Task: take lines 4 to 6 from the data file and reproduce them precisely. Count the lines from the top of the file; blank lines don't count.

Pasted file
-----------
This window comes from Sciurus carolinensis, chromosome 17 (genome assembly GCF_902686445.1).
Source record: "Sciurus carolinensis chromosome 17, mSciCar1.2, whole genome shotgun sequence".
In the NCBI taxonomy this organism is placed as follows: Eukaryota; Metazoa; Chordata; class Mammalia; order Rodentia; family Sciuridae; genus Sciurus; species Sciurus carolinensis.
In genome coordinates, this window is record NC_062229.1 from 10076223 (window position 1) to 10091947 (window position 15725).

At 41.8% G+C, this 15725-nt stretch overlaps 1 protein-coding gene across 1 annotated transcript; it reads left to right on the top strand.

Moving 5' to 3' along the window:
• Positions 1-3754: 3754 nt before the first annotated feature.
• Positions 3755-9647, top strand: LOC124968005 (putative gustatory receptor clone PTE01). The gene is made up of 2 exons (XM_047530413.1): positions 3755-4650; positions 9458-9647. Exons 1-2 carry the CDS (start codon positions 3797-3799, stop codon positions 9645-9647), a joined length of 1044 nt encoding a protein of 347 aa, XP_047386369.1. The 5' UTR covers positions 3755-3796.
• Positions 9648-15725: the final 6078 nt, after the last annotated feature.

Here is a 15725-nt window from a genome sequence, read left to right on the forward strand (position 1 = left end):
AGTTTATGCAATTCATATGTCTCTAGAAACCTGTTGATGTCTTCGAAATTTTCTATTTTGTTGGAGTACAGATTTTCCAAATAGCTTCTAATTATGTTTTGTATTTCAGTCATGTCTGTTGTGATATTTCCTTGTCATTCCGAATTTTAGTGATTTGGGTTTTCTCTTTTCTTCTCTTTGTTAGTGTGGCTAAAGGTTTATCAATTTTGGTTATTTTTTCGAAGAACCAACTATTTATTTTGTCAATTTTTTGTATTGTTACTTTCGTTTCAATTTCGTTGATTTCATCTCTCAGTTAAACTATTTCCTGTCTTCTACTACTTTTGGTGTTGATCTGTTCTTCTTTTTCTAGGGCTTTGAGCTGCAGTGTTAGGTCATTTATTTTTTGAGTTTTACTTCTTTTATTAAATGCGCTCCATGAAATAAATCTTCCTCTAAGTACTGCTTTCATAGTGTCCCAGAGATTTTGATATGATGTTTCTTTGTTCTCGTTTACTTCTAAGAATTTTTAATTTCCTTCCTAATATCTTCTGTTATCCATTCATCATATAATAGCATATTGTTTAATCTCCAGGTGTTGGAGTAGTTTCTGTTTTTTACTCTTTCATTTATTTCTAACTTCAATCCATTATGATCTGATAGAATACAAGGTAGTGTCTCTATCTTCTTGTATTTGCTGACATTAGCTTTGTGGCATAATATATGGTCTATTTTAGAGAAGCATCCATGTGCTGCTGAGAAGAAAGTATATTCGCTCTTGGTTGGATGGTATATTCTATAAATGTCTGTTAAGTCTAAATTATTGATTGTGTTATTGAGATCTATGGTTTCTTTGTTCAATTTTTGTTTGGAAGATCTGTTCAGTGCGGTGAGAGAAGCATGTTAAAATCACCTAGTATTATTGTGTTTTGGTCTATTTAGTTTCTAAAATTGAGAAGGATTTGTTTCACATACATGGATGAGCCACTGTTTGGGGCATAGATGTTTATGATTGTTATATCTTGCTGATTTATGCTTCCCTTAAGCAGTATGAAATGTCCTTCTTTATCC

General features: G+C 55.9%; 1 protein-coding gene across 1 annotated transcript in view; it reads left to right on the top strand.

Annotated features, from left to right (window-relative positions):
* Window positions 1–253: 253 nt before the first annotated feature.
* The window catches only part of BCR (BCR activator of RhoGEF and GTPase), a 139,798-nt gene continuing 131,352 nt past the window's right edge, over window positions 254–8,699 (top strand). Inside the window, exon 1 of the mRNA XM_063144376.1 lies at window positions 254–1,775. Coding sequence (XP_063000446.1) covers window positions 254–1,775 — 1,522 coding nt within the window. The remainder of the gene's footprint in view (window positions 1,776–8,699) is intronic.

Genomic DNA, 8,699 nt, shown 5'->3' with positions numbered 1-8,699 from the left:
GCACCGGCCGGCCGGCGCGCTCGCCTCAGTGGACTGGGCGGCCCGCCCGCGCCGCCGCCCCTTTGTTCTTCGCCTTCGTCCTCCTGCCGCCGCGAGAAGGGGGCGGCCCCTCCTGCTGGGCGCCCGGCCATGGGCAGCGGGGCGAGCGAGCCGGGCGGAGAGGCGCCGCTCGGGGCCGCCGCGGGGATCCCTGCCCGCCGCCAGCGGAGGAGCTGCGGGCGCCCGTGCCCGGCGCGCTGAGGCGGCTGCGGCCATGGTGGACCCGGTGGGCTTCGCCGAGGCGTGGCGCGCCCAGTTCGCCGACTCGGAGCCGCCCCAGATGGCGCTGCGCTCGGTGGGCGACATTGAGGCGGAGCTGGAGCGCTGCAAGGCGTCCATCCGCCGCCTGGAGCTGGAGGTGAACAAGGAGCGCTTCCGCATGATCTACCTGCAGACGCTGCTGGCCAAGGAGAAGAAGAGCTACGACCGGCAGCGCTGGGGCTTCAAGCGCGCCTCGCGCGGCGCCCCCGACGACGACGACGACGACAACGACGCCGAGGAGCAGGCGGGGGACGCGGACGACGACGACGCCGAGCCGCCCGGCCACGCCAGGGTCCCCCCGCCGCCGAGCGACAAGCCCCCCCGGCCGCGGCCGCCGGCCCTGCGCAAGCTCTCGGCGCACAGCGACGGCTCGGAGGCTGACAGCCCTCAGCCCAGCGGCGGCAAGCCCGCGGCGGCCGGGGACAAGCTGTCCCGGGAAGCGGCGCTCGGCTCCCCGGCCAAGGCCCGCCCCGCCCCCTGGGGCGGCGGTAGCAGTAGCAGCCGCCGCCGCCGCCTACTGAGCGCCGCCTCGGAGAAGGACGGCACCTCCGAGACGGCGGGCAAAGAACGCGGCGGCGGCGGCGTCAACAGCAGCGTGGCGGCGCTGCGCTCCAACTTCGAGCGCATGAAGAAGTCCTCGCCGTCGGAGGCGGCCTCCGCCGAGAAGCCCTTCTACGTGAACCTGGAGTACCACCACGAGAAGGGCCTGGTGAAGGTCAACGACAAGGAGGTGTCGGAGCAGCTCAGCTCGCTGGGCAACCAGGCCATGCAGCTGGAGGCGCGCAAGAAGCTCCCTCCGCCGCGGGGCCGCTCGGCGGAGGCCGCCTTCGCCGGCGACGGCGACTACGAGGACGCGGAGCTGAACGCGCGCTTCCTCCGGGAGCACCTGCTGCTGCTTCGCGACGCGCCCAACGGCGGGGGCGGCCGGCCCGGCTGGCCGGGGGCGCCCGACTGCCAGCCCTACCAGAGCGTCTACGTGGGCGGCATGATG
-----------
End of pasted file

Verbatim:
In genome coordinates, this window is record NC_062229.1 from 10076223 (window position 1) to 10091947 (window position 15725).

At 41.8% G+C, this 15725-nt stretch overlaps 1 protein-coding gene across 1 annotated transcript; it reads left to right on the top strand.

Moving 5' to 3' along the window: